I wasn’t being loud, obnoxious or pushy! He asked me where I came from. I told him I’d been homeless in Santa Cruz before, in San Francisco and Petaluma, not to mention Oregon. He asked me why I didn’t go somewhere where there were services. I told him he obviously didn’t understand how the cycle of homelessness worked! He finally walked away and left me alone.

But he helped to inspire me to be an activist, to be an advocate for myself and other homeless people. He clarified for me why it is important to raise the awareness of the general public around homelessness issues. He also clarified my reasons for wanting to stand up for free speech and freedom of the press. Those of us out on the streets, who are fighting for our lives, are at the heart of what this country stands for — the right to be “We the People.”

We are the reason this country exists. It was on our backs that the 1% built their empires, with our hard labor, blood, sweat and tears. It was our blood they shed in the streets when they try to break the unions. It is our protests that go unheard as we try to survive.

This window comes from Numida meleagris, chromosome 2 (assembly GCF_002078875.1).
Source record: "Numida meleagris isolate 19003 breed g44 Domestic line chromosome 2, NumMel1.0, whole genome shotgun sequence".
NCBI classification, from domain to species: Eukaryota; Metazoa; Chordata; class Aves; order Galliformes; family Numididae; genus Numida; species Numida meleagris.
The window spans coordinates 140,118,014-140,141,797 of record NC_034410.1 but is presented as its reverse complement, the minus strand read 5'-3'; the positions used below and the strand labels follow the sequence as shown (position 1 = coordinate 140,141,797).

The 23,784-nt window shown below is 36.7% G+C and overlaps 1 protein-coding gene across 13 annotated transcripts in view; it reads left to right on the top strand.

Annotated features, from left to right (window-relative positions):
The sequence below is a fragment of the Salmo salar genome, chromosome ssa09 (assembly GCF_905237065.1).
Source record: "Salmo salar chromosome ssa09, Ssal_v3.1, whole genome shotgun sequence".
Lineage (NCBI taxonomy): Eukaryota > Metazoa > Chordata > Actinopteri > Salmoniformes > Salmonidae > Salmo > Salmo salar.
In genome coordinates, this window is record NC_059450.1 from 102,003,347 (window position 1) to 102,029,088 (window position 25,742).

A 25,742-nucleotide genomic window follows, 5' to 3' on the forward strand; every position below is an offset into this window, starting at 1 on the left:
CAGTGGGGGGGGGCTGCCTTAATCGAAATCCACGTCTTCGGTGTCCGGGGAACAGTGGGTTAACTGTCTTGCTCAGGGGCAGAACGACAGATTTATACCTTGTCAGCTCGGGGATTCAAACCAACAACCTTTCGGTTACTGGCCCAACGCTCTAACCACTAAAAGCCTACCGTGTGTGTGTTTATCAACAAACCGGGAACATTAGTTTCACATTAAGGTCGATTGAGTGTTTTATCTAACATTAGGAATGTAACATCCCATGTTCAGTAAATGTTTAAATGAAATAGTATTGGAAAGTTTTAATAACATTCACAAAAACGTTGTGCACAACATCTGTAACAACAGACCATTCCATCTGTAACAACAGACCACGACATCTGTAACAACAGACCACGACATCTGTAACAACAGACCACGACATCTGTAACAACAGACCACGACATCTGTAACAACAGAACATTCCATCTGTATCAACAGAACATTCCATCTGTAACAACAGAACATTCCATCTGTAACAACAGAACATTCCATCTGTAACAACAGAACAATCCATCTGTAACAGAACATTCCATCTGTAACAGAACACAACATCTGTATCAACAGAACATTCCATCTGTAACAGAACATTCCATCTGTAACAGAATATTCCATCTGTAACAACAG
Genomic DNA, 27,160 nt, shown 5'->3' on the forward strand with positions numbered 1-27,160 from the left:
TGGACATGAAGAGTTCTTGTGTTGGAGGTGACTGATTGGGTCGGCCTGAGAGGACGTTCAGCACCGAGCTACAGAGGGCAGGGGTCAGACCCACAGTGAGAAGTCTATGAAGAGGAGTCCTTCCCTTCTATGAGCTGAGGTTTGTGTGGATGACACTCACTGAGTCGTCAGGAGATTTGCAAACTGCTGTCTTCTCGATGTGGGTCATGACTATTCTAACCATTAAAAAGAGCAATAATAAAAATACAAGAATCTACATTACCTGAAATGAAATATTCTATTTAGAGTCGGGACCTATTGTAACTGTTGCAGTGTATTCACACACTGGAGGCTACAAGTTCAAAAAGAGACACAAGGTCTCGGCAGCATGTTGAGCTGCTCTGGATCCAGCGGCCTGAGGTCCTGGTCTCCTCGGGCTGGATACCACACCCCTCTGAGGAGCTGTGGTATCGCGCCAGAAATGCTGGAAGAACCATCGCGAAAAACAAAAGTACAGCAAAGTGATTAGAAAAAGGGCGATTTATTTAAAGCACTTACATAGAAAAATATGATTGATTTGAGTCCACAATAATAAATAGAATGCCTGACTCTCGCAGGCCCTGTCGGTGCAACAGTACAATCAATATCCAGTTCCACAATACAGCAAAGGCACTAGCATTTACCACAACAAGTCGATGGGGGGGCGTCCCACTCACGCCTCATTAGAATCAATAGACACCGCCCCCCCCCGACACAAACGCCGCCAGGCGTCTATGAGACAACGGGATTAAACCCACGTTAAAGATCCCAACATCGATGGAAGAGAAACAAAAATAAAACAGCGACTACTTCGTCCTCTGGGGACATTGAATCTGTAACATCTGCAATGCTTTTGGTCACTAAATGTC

So now, I go out and proudly sell newspapers, hoping to enlighten oh so many people with their bourgeois attitudes. Who make less money and have more credit than they understand what to do with, and think that this makes them better than me.

They never understand that they have little more than I do, and some of what they have is owed to me, as I, just as they, are part of the Commons, and what they have is taken directly from the Commons.

They don’t understand that the 1% thinks it has the right to dole out what is taken from the commons and to decide who gets what. These people who pass me on the street and turn their noses up at me — they don’t understand that this is my choice, not a hardship. It is my right to exercise my First Amendment rights. It’s taken me a long time to come to this understanding, but I’m proud to be doing it.